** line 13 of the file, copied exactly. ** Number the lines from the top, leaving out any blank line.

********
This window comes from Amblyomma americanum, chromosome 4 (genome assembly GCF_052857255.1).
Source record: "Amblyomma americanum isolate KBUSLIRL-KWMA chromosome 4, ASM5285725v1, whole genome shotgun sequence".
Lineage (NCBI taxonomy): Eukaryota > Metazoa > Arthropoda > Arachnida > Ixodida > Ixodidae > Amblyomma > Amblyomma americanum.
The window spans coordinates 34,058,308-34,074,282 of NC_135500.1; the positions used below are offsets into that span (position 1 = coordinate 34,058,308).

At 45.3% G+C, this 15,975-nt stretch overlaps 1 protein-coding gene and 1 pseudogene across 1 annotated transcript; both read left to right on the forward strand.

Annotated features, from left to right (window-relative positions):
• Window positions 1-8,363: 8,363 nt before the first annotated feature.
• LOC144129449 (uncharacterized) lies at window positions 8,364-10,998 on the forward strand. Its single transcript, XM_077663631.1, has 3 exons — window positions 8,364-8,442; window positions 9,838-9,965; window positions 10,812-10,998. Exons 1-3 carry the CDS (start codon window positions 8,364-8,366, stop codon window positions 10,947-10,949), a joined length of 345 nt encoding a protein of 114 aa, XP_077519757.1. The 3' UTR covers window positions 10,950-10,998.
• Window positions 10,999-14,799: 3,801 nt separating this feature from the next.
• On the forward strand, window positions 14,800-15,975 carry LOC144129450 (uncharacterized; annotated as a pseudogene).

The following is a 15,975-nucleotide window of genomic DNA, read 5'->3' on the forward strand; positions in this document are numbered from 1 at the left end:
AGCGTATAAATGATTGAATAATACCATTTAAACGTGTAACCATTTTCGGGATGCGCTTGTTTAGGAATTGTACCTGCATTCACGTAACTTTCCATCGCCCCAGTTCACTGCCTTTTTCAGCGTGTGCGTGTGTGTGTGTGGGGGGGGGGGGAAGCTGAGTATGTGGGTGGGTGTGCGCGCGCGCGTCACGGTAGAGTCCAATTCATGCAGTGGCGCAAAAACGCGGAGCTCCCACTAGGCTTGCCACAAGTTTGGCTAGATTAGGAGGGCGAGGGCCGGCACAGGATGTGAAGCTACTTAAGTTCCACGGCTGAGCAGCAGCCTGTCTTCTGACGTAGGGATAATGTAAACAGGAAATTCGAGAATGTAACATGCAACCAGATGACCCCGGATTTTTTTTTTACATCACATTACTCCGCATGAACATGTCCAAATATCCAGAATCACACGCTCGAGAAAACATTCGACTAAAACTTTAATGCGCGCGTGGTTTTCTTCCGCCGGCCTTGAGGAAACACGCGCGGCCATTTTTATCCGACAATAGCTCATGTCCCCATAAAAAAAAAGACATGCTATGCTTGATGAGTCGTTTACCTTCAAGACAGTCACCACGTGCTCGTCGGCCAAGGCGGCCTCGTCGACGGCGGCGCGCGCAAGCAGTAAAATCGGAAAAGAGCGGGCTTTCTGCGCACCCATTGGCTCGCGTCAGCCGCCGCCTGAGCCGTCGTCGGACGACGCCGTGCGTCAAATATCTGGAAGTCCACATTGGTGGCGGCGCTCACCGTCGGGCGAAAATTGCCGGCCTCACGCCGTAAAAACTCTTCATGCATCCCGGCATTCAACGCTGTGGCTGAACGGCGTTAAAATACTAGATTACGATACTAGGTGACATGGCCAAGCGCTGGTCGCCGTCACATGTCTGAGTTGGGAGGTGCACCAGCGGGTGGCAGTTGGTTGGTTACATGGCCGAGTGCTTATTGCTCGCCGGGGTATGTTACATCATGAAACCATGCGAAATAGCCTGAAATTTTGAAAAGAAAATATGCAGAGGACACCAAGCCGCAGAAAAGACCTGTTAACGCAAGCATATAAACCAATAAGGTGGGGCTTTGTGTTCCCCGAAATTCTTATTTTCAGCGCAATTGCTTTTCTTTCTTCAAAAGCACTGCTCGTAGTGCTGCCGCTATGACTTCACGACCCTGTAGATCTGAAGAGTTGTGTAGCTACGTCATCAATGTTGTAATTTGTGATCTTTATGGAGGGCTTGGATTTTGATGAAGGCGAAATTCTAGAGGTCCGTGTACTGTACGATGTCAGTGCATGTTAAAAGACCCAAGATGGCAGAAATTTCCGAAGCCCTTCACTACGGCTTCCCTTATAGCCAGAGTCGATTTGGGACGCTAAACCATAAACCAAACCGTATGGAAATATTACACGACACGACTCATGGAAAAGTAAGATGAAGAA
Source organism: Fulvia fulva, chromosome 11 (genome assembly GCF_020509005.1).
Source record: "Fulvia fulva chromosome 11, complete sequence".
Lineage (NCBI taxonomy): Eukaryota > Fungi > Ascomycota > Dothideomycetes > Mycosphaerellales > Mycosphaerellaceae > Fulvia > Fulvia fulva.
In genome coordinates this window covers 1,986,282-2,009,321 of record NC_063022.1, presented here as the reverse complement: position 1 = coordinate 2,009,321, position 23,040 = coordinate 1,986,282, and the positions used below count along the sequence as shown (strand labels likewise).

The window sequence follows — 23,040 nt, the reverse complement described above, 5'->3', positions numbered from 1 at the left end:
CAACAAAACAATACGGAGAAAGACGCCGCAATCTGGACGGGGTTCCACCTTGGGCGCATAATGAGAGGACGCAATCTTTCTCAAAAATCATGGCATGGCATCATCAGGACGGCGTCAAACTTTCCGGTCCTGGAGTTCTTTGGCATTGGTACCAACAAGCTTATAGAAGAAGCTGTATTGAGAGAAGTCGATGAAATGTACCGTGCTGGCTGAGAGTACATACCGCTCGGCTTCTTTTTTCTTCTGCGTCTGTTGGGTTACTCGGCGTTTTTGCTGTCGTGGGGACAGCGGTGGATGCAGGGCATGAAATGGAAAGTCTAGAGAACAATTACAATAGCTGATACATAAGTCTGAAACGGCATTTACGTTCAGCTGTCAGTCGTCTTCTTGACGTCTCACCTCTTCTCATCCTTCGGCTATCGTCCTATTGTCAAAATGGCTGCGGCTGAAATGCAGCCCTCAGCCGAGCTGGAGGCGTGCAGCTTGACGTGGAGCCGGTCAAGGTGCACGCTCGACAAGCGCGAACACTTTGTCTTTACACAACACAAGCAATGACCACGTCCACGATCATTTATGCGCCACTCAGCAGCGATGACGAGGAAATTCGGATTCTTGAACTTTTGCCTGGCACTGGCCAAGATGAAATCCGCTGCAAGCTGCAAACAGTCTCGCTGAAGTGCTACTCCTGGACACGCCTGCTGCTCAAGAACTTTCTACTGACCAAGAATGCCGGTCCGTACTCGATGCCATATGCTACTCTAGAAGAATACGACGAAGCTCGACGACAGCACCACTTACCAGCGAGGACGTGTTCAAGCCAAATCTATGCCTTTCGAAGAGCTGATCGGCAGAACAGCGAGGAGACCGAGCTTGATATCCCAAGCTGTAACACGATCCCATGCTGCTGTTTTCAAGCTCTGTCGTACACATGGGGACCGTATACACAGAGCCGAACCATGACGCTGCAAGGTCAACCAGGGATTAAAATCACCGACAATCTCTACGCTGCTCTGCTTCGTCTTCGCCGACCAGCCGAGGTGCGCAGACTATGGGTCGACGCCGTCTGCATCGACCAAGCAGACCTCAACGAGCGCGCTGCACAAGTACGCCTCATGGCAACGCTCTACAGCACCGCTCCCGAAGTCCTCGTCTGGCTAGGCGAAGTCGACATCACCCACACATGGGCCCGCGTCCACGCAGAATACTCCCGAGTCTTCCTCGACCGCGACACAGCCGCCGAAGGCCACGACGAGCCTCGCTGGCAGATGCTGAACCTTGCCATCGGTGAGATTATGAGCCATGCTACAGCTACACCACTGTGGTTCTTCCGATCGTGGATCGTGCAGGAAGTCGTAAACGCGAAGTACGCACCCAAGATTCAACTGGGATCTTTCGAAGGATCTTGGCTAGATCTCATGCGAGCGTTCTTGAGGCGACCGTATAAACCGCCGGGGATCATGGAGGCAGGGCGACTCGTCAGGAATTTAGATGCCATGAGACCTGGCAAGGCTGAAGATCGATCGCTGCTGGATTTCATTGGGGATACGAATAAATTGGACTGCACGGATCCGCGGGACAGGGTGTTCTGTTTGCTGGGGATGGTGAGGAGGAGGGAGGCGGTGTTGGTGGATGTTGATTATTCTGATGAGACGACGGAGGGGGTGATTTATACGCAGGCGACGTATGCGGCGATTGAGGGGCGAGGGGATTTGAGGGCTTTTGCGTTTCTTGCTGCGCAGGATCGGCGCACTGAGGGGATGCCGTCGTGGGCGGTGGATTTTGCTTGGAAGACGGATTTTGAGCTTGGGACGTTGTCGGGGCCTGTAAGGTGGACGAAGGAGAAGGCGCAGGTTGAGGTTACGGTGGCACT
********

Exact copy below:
Source organism: Fulvia fulva, chromosome 11 (genome assembly GCF_020509005.1).